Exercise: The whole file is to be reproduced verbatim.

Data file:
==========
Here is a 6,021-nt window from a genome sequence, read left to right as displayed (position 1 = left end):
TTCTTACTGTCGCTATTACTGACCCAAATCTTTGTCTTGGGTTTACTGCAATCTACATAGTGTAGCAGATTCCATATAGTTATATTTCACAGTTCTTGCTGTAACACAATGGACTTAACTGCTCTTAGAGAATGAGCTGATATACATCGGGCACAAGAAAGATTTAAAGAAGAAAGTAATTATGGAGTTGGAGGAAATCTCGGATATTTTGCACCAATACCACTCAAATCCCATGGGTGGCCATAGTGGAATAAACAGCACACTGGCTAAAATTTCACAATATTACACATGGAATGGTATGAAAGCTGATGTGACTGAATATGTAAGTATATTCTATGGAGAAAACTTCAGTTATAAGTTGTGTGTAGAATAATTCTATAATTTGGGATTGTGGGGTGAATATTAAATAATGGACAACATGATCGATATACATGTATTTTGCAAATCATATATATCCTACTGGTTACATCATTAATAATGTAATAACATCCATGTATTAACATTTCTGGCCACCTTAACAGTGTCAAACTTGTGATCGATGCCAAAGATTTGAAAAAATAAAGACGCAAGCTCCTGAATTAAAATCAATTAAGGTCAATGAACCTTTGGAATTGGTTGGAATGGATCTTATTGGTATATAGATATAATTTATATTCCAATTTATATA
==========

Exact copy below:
Here is a 6,021-nt window from a genome sequence, read left to right as displayed (position 1 = left end):
TTCTTACTGTCGCTATTACTGACCCAAATCTTTGTCTTGGGTTTACTGCAATCTACATAGTGTAGCAGATTCCATATAGTTATATTTCACAGTTCTTGCTGTAACACAATGGACTTAACTGCTCTTAGAGAATGAGCTGATATACATCGGGCACAAGAAAGATTTAAAGAAGAAAGTAATTATGGAGTTGGAGGAAATCTCGGATATTTTGCACCAATACCACTCAAATCCCATGGGTGGCCATAGTGGAATAAACAGCACACTGGCTAAAATTTCACAATATTACACATGGAATGGTATGAAAGCTGATGTGACTGAATATGTAAGTATATTCTATGGAGAAAACTTCAGTTATAAGTTGTGTGTAGAATAATTCTATAATTTGGGATTGTGGGGTGAATATTAAATAATGGACAACATGATCGATATACATGTATTTTGCAAATCATATATATCCTACTGGTTACATCATTAATAATGTAATAACATCCATGTATTAACATTTCTGGCCACCTTAACAGTGTCAAACTTGTGATCGATGCCAAAGATTTGAAAAAATAAAGACGCAAGCTCCTGAATTAAAATCAATTAAGGTCAATGAACCTTTGGAATTGGTTGGAATGGATCTTATTGGTATATAGATATAATTTATATTCCAATTTATATA